As a born, bread and buttered Bostonian (Newton Centre, a suburb, to be specific), one of my enduring and genetic passions has been to live and die (figuratively speaking; this is not a cancer column) for The Boston Red Sox. My father sold concessions at Fenway Park (the stadium home of the Bosox since 1912), during the Depression when he was a little boy (not yet an adolescent even). He was nicknamed "Beezo," (his given name was Benet, although he was always called Barry) so he could gain full acceptance to a local knothole gang. Named after the wooden planks which surrounded the old Braves Field in Boston (a National League team called Boston its home as well back in the day), the kids ("gangs") would stand and peer through the knotholes in the wooden planks which otherwise blocked their view. It was a privilege and an honor for my father to be so connected to the game this way. He grew up loving baseball, and as a parent, he passed his love of the game on to me – and my brother.
Growing up in the suburbs, there were no planks surrounding our fields and no knotholes. The grass might have been a little thin though. It was on these fields where I played "sandlot" baseball. Close to home but miles away from Fenway Park. Here we mapped out our own base paths and used hats, gloves, coats, etc. to identify the bases, the pitcher’s mound and of course, home plate. To fill out the respective teams, we often split however many kids we had into however many positions we needed filled, often with some kids playing multiple positions on both teams. Anything to get a game in. I spent many afternoons and evenings before the age of 10 practicing in this manner.
I thought I had become pretty good, too – for a kid, so when Little League tryouts were announced – for ages 9–12, I was very excited. My goal was to play baseball. My older brother had done so; now it was my turn. Unfortunately, my tryout was not very successful. I was not picked for "The Majors." I was picked by a "Minor" League team and that’s where I began my career. I pitched a few games, even caught a few games, not really distinguishing myself in either endeavor. Still, about halfway through the season, I was called up to "The Majors," by the Boston Red Sox, (Little League version). I was thrilled by the selection and even more excited that I’d be playing for the Red Sox – of all teams, wearing a similar uniform and colors of my heroes at the Big League level. I chose uniform number 16; to this day, I always look to see who’s wearing that number on the current Sox (Will Middlebrooks, currently) and then envision myself being in that uniform. Wearing that uniform, and hat, solidified my dream. I wanted to play for the Boston Red Sox in Fenway Park when I grew up, and for the next 10 years or so, through Little League, Junior High School, Babe Ruth League, High School; in spring, summer and fall, I pursued that dream. I tried out for my college team, but ultimately, that’s where the dream ended.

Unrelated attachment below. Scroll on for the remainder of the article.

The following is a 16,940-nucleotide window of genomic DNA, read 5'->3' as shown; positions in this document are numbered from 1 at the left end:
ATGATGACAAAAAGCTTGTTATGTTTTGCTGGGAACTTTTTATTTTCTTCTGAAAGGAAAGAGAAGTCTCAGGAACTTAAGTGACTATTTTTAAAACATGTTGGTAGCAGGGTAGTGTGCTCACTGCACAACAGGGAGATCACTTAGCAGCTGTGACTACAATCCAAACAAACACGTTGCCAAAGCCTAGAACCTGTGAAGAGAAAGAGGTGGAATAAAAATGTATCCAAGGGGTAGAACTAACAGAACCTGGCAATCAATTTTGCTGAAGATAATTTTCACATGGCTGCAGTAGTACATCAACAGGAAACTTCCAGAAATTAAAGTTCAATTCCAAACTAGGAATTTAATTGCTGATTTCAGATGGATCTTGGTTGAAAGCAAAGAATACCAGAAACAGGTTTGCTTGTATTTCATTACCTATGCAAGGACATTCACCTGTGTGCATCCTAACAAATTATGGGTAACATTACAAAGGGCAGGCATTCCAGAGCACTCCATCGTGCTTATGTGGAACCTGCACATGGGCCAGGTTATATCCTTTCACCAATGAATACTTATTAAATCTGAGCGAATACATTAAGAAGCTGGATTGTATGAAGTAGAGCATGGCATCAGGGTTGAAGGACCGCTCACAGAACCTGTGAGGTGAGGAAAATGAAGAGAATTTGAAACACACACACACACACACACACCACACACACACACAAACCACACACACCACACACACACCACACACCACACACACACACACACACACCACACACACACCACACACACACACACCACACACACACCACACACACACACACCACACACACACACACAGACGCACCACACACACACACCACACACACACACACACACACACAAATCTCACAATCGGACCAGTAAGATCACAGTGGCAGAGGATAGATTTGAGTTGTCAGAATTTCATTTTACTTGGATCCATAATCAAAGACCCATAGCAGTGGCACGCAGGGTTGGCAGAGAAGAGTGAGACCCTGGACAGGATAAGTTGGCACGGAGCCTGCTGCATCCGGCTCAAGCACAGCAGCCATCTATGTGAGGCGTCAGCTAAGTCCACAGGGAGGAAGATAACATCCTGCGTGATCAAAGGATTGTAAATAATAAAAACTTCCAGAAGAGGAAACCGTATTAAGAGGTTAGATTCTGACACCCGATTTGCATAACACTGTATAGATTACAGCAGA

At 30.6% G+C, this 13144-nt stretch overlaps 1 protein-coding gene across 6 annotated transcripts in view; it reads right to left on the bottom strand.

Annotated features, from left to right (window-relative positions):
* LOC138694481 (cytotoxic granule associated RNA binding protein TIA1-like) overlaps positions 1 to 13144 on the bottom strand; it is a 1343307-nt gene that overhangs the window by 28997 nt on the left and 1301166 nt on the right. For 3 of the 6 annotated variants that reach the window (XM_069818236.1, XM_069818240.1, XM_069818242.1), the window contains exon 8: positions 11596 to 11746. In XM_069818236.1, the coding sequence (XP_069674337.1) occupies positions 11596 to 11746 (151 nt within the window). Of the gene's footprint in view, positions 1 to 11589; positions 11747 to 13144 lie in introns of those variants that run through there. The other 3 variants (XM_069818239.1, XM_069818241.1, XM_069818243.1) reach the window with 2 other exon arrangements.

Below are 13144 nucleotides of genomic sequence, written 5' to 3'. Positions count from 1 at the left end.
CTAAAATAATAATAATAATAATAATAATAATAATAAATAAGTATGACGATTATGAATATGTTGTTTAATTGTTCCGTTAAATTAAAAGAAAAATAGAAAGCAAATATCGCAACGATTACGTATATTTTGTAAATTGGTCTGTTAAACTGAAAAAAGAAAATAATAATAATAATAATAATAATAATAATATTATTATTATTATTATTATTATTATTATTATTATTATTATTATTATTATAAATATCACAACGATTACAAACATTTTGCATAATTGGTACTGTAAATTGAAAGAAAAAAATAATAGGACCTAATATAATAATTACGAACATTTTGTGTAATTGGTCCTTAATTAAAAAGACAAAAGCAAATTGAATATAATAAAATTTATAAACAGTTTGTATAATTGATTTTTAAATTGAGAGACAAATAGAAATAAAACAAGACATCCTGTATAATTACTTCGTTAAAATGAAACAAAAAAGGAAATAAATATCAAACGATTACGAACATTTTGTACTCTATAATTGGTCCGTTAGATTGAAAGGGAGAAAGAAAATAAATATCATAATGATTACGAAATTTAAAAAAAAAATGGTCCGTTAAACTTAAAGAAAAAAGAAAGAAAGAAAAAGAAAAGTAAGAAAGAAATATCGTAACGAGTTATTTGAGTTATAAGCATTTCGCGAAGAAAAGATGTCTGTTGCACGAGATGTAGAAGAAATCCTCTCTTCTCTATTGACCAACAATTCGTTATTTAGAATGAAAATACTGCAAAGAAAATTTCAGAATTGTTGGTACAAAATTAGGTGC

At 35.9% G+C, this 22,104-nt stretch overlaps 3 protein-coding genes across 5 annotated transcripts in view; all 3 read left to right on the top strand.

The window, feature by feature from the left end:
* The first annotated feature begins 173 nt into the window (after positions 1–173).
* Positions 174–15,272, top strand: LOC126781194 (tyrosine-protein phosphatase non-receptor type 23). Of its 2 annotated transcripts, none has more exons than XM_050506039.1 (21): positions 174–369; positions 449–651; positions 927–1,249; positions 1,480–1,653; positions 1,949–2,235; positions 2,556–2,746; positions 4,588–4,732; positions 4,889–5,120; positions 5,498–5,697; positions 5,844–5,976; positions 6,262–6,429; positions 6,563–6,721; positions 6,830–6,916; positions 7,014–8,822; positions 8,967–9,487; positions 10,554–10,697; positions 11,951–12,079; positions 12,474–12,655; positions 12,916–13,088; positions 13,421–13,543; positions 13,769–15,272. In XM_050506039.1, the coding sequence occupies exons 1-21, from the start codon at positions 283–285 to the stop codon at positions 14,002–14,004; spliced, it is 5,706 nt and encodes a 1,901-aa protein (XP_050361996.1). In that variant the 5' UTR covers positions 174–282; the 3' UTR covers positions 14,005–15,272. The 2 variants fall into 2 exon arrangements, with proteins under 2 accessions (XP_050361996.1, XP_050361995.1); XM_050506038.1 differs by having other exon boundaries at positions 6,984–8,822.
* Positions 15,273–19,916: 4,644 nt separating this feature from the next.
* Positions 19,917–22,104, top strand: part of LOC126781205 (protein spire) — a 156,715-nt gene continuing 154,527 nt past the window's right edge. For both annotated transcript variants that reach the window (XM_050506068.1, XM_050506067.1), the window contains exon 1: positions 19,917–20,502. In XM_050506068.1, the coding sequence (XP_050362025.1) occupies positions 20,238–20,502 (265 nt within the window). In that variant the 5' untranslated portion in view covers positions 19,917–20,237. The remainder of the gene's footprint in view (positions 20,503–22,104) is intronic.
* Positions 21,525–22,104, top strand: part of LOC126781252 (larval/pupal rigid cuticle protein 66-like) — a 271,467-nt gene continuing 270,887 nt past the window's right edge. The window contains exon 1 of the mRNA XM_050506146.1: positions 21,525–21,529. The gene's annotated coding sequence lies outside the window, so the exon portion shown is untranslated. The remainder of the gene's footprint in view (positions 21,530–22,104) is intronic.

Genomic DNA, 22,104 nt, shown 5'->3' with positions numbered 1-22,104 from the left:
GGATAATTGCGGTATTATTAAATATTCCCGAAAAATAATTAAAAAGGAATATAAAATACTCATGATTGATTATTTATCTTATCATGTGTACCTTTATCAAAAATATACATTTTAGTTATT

Still, it was during these extremely formative years when my father and I built the foundation of our relationship: baseball. We practiced together, played catch together, attended all my games together, went to Fenway Park together, listened to games on radio together, watched games on our black & white television together, and filled up my scrapbook together; in essence, we enjoyed our life together – through baseball.
And even though the prospects of fulfilling my dream were never particularly realistic, its common pursuit by me and my father made for memories that have lasted over 50 years. My father may be gone, but he’ll never be forgotten. Every time I watch a baseball game, I remember how it all began – for me, throwing a ball to my father. That was no field of dreams; that field was, and is, my reality.